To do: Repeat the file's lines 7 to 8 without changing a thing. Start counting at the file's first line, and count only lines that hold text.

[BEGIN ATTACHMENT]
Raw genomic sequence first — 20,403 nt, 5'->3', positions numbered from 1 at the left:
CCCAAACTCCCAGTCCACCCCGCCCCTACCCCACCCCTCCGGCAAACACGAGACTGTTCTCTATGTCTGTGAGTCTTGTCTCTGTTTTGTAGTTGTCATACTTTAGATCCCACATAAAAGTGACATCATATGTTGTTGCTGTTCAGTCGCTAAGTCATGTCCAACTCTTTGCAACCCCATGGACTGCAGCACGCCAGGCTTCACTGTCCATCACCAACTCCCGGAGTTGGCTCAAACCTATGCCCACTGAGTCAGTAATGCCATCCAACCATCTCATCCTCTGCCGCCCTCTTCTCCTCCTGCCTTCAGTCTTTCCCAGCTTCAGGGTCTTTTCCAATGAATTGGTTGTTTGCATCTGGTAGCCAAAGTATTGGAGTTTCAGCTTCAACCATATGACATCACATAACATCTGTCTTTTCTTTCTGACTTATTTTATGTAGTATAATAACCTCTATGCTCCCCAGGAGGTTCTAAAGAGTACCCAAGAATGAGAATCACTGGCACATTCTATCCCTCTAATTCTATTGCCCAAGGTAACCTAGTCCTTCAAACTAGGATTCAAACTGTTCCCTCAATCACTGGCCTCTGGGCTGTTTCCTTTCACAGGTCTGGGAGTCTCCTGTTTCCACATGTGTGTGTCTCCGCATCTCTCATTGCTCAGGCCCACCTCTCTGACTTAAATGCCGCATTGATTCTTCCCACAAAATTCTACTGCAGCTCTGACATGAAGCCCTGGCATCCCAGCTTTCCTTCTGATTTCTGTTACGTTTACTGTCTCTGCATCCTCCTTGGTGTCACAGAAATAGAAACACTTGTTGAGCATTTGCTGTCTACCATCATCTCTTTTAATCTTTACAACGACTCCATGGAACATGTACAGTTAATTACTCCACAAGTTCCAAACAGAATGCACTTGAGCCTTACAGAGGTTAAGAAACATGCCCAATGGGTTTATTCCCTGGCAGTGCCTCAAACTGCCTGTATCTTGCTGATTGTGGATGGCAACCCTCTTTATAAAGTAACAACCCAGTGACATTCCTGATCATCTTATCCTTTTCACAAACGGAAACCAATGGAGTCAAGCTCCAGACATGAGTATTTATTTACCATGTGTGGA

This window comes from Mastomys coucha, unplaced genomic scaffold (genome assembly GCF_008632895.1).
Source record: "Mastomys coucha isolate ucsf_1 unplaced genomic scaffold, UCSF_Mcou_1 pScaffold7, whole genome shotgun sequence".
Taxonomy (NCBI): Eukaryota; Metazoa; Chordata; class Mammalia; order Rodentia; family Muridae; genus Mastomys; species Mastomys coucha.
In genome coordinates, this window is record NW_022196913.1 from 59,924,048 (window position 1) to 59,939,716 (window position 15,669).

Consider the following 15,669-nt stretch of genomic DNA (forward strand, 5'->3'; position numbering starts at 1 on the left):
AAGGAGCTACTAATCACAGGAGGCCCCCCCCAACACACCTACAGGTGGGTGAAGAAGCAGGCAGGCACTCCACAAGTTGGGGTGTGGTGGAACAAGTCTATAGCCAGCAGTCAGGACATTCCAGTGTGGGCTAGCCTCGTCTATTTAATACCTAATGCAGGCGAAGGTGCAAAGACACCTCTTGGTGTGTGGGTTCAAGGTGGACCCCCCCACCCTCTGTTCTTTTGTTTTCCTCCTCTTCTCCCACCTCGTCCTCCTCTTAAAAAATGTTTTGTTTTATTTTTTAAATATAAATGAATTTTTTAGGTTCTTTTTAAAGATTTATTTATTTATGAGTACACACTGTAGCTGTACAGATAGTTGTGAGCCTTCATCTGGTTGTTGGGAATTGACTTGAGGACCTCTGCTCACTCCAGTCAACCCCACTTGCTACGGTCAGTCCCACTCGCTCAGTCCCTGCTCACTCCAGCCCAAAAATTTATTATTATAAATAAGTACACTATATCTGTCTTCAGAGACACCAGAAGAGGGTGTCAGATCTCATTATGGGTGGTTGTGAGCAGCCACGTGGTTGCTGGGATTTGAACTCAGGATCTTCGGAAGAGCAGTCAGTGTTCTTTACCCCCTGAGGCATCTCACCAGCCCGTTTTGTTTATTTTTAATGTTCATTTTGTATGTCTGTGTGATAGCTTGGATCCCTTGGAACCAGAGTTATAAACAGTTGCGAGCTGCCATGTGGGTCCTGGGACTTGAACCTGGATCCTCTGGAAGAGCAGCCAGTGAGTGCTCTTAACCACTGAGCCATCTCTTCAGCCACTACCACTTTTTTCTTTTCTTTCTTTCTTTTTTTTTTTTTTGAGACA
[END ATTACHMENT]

Consider the following 15,669-nt stretch of genomic DNA (forward strand, 5'->3'; position numbering starts at 1 on the left):
AAGGAGCTACTAATCACAGGAGGCCCCCCCCAACACACCTACAGGTGGGTGAAGAAGCAGGCAGGCACTCCACAAGTTGGGGTGTGGTGGAACAAGTCTATAGCCAGCAGTCAGGACATTCCAGTGTGGGCTAGCCTCGTCTATTTAATACCTAATGCAGGCGAAGGTGCAAAGACACCTCTTGGTGTGTGGGTTCAAGGTGGACCCCCCCACCCTCTGTTCTTTTGTTTTCCTCCTCTTCTCCCACCTCGTCCTCCTCTTAAAAAATGTTTTGTTTTATTTTTTAAATATAAATGAATTTTTTAGGTTCTTTTTAAAGATTTATTTATTTATGAGTACACACTGTAGCTGTACAGATAGTTGTGAGCCTTCATCTGGTTGTTGGGAATTGACTTGAGGACCTCTGCTCACTCCAGTCAACCCCACTTGCTACGGTCAGTCCCACTCGCTCAGTCCCTGCTCACTCCAGCCCAAAAATTTATTATTATAAATAAGTACACTATATCTGTCTTCAGAGACACCAGAAGAGGGTGTCAGATCTCATTATGGGTGGTTGTGAGCAGCCACGTGGTTGCTGGGATTTGAACTCAGGATCTTCGGAAGAGCAGTCAGTGTTCTTTACCCCCTGAGGCATCTCACCAGCCCGTTTTGTTTATTTTTAATGTTCATTTTGTATGTCTGTGTGATAGCTTGGATCCCTTGGAACCAGAGTTATAAACAGTTGCGAGCTGCCATGTGGGTCCTGGGACTTGAACCTGGATCCTCTGGAAGAGCAGCCAGTGAGTGCTCTTAACCACTGAGCCATCTCTTCAGCCACTACCACTTTTTTCTTTTCTTTCTTTCTTTTTTTTTTTTTTGAGACA